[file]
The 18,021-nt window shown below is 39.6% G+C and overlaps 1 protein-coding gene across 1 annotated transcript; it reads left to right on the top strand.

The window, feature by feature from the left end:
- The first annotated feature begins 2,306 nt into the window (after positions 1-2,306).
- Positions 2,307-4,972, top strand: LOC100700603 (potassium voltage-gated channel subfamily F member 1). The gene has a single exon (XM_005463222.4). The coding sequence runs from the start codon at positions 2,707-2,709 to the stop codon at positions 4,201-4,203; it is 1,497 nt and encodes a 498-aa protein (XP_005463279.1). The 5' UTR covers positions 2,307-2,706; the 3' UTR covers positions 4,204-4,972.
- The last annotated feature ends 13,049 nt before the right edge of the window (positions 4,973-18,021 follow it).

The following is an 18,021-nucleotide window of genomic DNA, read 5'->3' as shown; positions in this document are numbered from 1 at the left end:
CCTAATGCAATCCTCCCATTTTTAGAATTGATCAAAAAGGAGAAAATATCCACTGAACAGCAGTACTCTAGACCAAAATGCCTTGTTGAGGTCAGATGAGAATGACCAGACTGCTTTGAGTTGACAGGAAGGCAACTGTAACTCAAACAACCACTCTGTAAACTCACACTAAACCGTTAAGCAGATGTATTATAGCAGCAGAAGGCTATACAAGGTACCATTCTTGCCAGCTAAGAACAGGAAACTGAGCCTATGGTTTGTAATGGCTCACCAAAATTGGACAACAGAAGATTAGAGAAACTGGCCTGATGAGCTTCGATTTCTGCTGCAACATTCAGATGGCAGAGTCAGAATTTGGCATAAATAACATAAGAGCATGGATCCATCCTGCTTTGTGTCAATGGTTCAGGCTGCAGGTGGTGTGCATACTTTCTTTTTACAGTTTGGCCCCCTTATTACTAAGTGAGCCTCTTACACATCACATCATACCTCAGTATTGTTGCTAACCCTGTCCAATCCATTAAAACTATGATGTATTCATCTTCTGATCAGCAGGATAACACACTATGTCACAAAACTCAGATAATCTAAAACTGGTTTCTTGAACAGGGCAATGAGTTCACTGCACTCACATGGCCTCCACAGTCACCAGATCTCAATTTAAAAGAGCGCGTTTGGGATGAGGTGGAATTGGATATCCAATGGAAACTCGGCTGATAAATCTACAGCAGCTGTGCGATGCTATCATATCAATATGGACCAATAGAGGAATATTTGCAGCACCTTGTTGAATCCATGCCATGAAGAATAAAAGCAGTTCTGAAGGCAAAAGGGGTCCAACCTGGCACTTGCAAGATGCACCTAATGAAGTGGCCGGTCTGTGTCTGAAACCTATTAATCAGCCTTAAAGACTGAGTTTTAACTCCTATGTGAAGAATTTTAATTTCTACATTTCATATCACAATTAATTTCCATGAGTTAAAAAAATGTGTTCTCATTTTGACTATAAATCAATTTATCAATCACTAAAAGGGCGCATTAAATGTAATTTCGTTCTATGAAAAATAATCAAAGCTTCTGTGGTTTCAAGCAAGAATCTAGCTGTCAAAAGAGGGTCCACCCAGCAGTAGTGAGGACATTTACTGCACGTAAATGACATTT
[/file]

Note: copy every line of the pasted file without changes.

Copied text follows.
The 18,021-nt window shown below is 39.6% G+C and overlaps 1 protein-coding gene across 1 annotated transcript; it reads left to right on the top strand.

The window, feature by feature from the left end:
- The first annotated feature begins 2,306 nt into the window (after positions 1-2,306).
- Positions 2,307-4,972, top strand: LOC100700603 (potassium voltage-gated channel subfamily F member 1). The gene has a single exon (XM_005463222.4). The coding sequence runs from the start codon at positions 2,707-2,709 to the stop codon at positions 4,201-4,203; it is 1,497 nt and encodes a 498-aa protein (XP_005463279.1). The 5' UTR covers positions 2,307-2,706; the 3' UTR covers positions 4,204-4,972.
- The last annotated feature ends 13,049 nt before the right edge of the window (positions 4,973-18,021 follow it).

The following is an 18,021-nucleotide window of genomic DNA, read 5'->3' as shown; positions in this document are numbered from 1 at the left end:
CCTAATGCAATCCTCCCATTTTTAGAATTGATCAAAAAGGAGAAAATATCCACTGAACAGCAGTACTCTAGACCAAAATGCCTTGTTGAGGTCAGATGAGAATGACCAGACTGCTTTGAGTTGACAGGAAGGCAACTGTAACTCAAACAACCACTCTGTAAACTCACACTAAACCGTTAAGCAGATGTATTATAGCAGCAGAAGGCTATACAAGGTACCATTCTTGCCAGCTAAGAACAGGAAACTGAGCCTATGGTTTGTAATGGCTCACCAAAATTGGACAACAGAAGATTAGAGAAACTGGCCTGATGAGCTTCGATTTCTGCTGCAACATTCAGATGGCAGAGTCAGAATTTGGCATAAATAACATAAGAGCATGGATCCATCCTGCTTTGTGTCAATGGTTCAGGCTGCAGGTGGTGTGCATACTTTCTTTTTACAGTTTGGCCCCCTTATTACTAAGTGAGCCTCTTACACATCACATCATACCTCAGTATTGTTGCTAACCCTGTCCAATCCATTAAAACTATGATGTATTCATCTTCTGATCAGCAGGATAACACACTATGTCACAAAACTCAGATAATCTAAAACTGGTTTCTTGAACAGGGCAATGAGTTCACTGCACTCACATGGCCTCCACAGTCACCAGATCTCAATTTAAAAGAGCGCGTTTGGGATGAGGTGGAATTGGATATCCAATGGAAACTCGGCTGATAAATCTACAGCAGCTGTGCGATGCTATCATATCAATATGGACCAATAGAGGAATATTTGCAGCACCTTGTTGAATCCATGCCATGAAGAATAAAAGCAGTTCTGAAGGCAAAAGGGGTCCAACCTGGCACTTGCAAGATGCACCTAATGAAGTGGCCGGTCTGTGTCTGAAACCTATTAATCAGCCTTAAAGACTGAGTTTTAACTCCTATGTGAAGAATTTTAATTTCTACATTTCATATCACAATTAATTTCCATGAGTTAAAAAAATGTGTTCTCATTTTGACTATAAATCAATTTATCAATCACTAAAAGGGCGCATTAAATGTAATTTCGTTCTATGAAAAATAATCAAAGCTTCTGTGGTTTCAAGCAAGAATCTAGCTGTCAAAAGAGGGTCCACCCAGCAGTAGTGAGGACATTTACTGCACGTAAATGACATTT